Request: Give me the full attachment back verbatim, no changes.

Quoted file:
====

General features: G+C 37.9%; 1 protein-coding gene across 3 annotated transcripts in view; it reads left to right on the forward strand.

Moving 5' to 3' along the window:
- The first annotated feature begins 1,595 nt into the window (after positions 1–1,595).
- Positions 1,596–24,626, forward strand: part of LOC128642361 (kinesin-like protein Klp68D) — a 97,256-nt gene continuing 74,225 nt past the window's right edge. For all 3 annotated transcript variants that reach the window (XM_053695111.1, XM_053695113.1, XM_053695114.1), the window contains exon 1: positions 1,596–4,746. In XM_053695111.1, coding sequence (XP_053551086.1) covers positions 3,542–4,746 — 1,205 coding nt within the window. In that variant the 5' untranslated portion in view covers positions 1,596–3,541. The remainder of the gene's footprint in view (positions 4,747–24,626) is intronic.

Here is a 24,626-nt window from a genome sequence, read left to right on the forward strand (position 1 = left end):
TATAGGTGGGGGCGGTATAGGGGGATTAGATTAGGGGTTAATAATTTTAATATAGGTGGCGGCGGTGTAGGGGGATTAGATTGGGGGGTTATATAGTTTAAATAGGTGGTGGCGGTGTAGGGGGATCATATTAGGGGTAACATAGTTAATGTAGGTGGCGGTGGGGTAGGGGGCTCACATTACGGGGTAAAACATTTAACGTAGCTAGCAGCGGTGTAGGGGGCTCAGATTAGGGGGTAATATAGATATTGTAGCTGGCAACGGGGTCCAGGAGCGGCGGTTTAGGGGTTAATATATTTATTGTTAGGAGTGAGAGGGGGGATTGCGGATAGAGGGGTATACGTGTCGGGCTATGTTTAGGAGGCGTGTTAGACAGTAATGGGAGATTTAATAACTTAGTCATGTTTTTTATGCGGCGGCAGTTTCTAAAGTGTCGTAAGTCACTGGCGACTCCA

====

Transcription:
General features: G+C 37.9%; 1 protein-coding gene across 3 annotated transcripts in view; it reads left to right on the forward strand.

Moving 5' to 3' along the window:
- The first annotated feature begins 1,595 nt into the window (after positions 1–1,595).
- Positions 1,596–24,626, forward strand: part of LOC128642361 (kinesin-like protein Klp68D) — a 97,256-nt gene continuing 74,225 nt past the window's right edge. For all 3 annotated transcript variants that reach the window (XM_053695111.1, XM_053695113.1, XM_053695114.1), the window contains exon 1: positions 1,596–4,746. In XM_053695111.1, coding sequence (XP_053551086.1) covers positions 3,542–4,746 — 1,205 coding nt within the window. In that variant the 5' untranslated portion in view covers positions 1,596–3,541. The remainder of the gene's footprint in view (positions 4,747–24,626) is intronic.

Here is a 24,626-nt window from a genome sequence, read left to right on the forward strand (position 1 = left end):
TATAGGTGGGGGCGGTATAGGGGGATTAGATTAGGGGTTAATAATTTTAATATAGGTGGCGGCGGTGTAGGGGGATTAGATTGGGGGGTTATATAGTTTAAATAGGTGGTGGCGGTGTAGGGGGATCATATTAGGGGTAACATAGTTAATGTAGGTGGCGGTGGGGTAGGGGGCTCACATTACGGGGTAAAACATTTAACGTAGCTAGCAGCGGTGTAGGGGGCTCAGATTAGGGGGTAATATAGATATTGTAGCTGGCAACGGGGTCCAGGAGCGGCGGTTTAGGGGTTAATATATTTATTGTTAGGAGTGAGAGGGGGGATTGCGGATAGAGGGGTATACGTGTCGGGCTATGTTTAGGAGGCGTGTTAGACAGTAATGGGAGATTTAATAACTTAGTCATGTTTTTTATGCGGCGGCAGTTTCTAAAGTGTCGTAAGTCACTGGCGACTCCA